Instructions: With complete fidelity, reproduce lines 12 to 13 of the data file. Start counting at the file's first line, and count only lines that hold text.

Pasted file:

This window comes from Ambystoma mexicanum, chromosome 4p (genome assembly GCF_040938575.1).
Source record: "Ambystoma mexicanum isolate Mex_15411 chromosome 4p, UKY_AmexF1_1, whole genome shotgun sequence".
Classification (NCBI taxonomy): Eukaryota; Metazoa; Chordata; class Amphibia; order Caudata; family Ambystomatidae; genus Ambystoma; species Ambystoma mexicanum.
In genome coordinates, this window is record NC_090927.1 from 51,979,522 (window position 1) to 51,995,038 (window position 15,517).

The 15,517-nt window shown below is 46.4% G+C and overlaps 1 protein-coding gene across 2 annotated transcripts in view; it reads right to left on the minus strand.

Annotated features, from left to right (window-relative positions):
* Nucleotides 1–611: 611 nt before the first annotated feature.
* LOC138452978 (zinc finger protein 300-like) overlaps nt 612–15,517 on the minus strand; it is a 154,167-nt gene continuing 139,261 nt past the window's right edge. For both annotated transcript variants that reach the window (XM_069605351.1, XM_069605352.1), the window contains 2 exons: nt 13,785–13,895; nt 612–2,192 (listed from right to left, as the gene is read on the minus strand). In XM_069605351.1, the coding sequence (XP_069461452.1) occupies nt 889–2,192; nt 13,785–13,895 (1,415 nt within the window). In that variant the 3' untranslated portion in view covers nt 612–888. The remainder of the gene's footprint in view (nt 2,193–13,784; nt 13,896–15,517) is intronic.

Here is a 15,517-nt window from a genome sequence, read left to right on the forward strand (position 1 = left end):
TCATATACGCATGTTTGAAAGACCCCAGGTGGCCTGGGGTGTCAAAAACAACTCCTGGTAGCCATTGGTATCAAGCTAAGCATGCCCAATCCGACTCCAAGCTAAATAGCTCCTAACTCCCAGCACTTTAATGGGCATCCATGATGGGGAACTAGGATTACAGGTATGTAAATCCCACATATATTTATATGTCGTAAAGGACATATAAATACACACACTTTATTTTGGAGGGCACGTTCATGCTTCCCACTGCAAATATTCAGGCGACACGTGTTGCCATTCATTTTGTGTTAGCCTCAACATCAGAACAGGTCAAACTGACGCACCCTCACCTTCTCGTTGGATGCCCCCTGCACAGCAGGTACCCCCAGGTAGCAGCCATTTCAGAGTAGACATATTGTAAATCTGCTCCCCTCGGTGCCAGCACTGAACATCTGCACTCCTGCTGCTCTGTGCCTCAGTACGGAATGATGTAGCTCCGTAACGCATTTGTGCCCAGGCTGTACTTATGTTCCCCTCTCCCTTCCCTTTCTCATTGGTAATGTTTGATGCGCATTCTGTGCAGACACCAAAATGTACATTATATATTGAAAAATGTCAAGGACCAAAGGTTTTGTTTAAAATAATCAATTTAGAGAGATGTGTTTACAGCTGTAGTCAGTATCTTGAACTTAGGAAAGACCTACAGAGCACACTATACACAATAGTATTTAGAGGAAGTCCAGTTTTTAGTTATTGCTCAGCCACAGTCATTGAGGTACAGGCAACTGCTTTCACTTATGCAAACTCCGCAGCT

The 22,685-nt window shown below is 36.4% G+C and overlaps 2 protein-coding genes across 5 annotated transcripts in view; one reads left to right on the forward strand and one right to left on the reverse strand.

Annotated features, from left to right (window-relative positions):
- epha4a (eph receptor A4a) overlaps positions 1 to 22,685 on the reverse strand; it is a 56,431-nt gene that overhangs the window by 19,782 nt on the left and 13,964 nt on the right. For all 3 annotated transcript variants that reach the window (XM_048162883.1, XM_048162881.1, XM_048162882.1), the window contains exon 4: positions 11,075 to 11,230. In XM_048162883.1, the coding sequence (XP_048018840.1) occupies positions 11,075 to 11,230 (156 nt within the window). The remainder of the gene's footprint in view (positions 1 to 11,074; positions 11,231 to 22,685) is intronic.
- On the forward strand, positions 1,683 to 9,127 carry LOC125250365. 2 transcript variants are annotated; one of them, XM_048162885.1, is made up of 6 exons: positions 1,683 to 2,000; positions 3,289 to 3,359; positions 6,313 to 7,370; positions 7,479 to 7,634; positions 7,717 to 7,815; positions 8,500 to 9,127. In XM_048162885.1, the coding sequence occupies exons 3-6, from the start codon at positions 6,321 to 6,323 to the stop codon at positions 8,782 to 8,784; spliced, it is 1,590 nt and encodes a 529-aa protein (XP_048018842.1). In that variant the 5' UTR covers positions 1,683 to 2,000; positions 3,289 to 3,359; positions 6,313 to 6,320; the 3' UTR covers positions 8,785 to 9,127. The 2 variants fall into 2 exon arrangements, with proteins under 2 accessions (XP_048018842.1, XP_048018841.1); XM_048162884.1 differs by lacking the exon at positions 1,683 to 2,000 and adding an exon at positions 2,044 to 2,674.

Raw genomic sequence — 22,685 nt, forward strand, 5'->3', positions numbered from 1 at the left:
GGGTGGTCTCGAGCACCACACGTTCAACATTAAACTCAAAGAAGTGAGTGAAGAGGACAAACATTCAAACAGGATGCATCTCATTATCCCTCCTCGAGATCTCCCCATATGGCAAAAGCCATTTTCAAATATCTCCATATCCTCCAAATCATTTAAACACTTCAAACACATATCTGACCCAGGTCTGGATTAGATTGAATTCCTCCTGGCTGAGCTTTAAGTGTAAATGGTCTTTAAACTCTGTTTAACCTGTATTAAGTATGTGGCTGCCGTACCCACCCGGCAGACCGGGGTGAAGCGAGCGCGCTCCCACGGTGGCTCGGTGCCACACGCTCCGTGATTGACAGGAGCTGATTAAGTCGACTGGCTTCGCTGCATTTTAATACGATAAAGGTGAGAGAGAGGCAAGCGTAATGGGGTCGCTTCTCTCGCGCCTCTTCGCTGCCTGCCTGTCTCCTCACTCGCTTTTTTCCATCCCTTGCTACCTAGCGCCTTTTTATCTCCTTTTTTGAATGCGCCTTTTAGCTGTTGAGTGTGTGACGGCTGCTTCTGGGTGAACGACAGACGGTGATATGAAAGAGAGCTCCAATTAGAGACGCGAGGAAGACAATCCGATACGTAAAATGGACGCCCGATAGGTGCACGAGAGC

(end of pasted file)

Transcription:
Annotated features, from left to right (window-relative positions):
- epha4a (eph receptor A4a) overlaps positions 1 to 22,685 on the reverse strand; it is a 56,431-nt gene that overhangs the window by 19,782 nt on the left and 13,964 nt on the right. For all 3 annotated transcript variants that reach the window (XM_048162883.1, XM_048162881.1, XM_048162882.1), the window contains exon 4: positions 11,075 to 11,230. In XM_048162883.1, the coding sequence (XP_048018840.1) occupies positions 11,075 to 11,230 (156 nt within the window). The remainder of the gene's footprint in view (positions 1 to 11,074; positions 11,231 to 22,685) is intronic.